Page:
Table 4: Studies reporting an association between alteration of miRNA expression and altered BW.

6. miRNAs and Environmental Exposure during Pregnancy

Studies on birth cohorts using miRNAs as biomarkers in pregnancy have been mostly conducted to assess the association between the exposure to environmental pollutants and changes in the miRNA-ome in placental samples (Table 5). A study on placental samples from the National Children’s Study (NCS) Vanguard birth cohort investigated on the association between miRNA profile in placentas and prenatal exposure to dichlorodiphenyldichloroethylene (DDE), bisphenol A (BPA), polybrominated diphenyl ethers (PBDEs), polychlorinated biphenyls (PCBs), arsenic (As), mercury (Hg), lead (Pb), and cadmium (Cd). Results showed that exposure to high levels of Hg was associated to decreased levels of miR-151p, miR-10a, miR-193b, miR-1975, miR-423-5p, miR-520d-3p, miR-96, miR-252a, miR-518d-5p, miR-520a-5p, miR-190, and numerous miRNAs belonging to the let-7 family. Exposure to high levels of Pb was associated not only to lower levels of the let-7 family miRNAs and miR-190 but also to lower levels of miR-146a, miR-10a, and miR-431, while the levels of miR-651 were increased. Exposure to high levels of Cd and PCBs were associated with high levels of miR-1537. However, the study did not take into account birth outcomes and analysed only 110 placentas collected from the larger NCS Vanguard birth cohort [56].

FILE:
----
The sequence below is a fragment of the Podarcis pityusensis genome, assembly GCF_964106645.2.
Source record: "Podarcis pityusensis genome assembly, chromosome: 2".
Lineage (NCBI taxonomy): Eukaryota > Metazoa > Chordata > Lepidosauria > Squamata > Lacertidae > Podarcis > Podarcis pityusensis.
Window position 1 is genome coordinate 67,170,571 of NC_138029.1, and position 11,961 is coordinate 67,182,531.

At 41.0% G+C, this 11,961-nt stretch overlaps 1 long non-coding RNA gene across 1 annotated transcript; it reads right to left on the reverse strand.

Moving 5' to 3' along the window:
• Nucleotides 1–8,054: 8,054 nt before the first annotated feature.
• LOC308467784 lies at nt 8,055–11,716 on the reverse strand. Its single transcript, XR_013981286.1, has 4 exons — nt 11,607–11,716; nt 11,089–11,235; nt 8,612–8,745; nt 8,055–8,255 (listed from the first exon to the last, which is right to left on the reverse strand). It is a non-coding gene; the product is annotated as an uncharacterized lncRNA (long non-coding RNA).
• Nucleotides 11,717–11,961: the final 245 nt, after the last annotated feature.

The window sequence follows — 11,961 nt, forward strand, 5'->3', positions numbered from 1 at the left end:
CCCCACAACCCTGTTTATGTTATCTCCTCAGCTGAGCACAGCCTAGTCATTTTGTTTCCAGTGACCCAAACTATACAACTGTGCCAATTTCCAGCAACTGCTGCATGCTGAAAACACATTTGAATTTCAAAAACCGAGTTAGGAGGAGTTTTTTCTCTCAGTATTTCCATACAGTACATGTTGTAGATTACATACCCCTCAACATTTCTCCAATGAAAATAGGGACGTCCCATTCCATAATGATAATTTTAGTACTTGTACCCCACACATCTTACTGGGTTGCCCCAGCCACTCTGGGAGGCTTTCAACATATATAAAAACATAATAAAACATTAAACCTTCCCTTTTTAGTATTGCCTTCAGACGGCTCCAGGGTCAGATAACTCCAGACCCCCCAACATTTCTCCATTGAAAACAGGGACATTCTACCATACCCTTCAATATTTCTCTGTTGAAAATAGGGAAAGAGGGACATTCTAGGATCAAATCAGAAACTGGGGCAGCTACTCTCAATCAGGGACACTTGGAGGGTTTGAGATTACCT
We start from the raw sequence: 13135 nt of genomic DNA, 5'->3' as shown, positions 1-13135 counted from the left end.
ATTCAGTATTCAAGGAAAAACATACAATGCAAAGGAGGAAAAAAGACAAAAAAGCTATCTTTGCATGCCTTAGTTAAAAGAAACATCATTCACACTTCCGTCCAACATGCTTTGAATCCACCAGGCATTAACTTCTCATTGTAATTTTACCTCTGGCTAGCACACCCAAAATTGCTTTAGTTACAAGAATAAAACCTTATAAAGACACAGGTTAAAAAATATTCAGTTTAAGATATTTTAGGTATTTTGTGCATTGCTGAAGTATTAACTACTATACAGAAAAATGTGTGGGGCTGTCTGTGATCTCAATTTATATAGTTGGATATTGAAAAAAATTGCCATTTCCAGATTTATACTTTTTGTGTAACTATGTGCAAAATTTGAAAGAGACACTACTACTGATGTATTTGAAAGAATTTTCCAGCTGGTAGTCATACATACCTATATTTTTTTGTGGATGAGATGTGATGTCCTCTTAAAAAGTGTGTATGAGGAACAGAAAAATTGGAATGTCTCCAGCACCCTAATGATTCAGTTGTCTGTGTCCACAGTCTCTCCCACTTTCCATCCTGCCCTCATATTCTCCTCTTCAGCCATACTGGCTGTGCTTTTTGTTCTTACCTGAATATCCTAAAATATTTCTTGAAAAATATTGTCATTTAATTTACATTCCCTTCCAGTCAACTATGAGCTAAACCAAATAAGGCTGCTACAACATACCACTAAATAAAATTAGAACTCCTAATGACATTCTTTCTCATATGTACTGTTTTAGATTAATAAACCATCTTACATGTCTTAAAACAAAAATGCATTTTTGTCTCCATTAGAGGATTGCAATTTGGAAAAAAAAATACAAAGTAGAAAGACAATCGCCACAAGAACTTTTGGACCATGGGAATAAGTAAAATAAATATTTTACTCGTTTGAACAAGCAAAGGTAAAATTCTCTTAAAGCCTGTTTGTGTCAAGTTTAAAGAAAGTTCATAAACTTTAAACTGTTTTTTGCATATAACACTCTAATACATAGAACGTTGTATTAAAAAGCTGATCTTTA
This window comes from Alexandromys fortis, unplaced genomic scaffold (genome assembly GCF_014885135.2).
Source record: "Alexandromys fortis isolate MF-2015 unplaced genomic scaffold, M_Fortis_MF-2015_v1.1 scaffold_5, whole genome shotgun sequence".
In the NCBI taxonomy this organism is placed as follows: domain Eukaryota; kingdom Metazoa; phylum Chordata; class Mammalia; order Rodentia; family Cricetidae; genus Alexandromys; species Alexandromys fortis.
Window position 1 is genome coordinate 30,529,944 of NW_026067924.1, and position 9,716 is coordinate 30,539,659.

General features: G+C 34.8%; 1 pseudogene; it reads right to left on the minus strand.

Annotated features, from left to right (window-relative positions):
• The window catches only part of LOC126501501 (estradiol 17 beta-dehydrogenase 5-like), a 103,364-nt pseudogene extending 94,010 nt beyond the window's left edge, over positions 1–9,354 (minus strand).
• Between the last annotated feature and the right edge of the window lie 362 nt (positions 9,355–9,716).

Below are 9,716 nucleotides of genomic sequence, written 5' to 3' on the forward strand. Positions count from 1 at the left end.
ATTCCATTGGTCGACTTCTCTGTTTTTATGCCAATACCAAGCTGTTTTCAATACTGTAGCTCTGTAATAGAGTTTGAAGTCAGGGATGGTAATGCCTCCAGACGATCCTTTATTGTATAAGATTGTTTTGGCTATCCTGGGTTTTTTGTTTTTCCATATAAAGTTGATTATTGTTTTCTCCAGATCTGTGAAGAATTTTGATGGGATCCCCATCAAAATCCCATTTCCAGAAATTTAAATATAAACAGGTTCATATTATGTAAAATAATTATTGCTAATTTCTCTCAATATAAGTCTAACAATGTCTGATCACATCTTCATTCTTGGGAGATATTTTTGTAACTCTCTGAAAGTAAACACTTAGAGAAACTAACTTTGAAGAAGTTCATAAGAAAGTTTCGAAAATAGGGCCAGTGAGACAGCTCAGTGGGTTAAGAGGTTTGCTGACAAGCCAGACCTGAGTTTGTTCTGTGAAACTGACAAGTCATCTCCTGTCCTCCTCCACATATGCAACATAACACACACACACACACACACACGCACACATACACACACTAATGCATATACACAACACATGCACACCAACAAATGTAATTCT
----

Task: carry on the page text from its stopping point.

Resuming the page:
Table 5: Studies reporting an association between alteration of miRNA expression and environmental exposure.